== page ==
I read an article recently about a very cool developer in the Seattle area. His company focuses on creating buildings and projects that are good for the environment and for the community:

Rogers’… 4-year-old company, Point 32, is developing one of the region’s highest-profile projects: the Bullitt Center, billed as the greenest office building on the planet.

The Capitol Hill project, which broke ground last month, has been designed to produce its own water, treat its own waste, and each year generate as much power as it uses.

“It really could change the nature of green building, nationally and locally,” Rogers says.

He acknowledges his career path hasn’t been a conventional one. But his background in conservation and the arts prepared him well for what he’s doing now, he says.

Rogers and his business partners, Chris Faul and Matt Kellogg, have been working with the owner, the environment-focused Bullitt Foundation, almost from the start. They helped find the site, design the six-story building, obtain permits and arrange construction financing.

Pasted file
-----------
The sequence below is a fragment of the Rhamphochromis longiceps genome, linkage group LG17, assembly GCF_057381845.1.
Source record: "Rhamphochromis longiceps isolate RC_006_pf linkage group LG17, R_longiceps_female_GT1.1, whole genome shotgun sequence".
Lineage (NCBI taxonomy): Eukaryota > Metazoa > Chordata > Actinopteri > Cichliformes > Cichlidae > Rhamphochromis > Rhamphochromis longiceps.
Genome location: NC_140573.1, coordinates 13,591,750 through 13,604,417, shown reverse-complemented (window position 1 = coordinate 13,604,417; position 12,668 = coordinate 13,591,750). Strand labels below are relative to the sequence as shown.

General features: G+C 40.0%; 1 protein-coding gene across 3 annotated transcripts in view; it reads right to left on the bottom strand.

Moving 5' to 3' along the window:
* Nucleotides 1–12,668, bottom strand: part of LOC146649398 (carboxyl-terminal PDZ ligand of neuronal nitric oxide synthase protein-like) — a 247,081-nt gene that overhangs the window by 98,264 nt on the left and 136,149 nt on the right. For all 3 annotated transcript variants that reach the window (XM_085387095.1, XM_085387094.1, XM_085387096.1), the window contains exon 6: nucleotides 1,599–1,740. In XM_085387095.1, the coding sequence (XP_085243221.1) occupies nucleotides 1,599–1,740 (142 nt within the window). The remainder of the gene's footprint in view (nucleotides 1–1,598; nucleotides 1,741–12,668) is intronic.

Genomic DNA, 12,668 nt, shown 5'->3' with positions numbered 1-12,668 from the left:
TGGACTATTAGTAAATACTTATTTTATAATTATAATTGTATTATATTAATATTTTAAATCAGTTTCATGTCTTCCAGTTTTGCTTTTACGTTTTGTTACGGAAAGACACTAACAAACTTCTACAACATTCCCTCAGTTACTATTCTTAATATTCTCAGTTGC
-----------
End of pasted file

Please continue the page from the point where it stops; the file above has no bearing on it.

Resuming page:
Point 32 also recently completed the first project in which it has an ownership stake: a high-end, boutique live-work loft complex in South Lake Union called Art Stable, targeted at artists and art collectors.

The award-winning building’s most distinctive feature: a crane on the roof and enormous, hinged windows through which oversized art pieces can be lowered.

So what’s the thread that ties together Rogers’ eclectic career?

“I think it’s an interest in place-making,” he says.

Creating something that’s aesthetically appealing is part of that, he says, but there’s more:

“We’re interested in helping create places where people can come together naturally of their own accord, places that improve the physical and social fabric of the city, places that provide a greater benefit than just the physical structures.”

He’s already played a major role in creating one highly acclaimed place: the Seattle Art Museum‘s Olympic Sculpture Park. As SAM’s project manager, Rogers oversaw all facets of the $85 million park’s development — permits, financing, design, construction.

more via Business & Technology | In Person: Developer seeks to create inviting structures | Seattle Times Newspaper.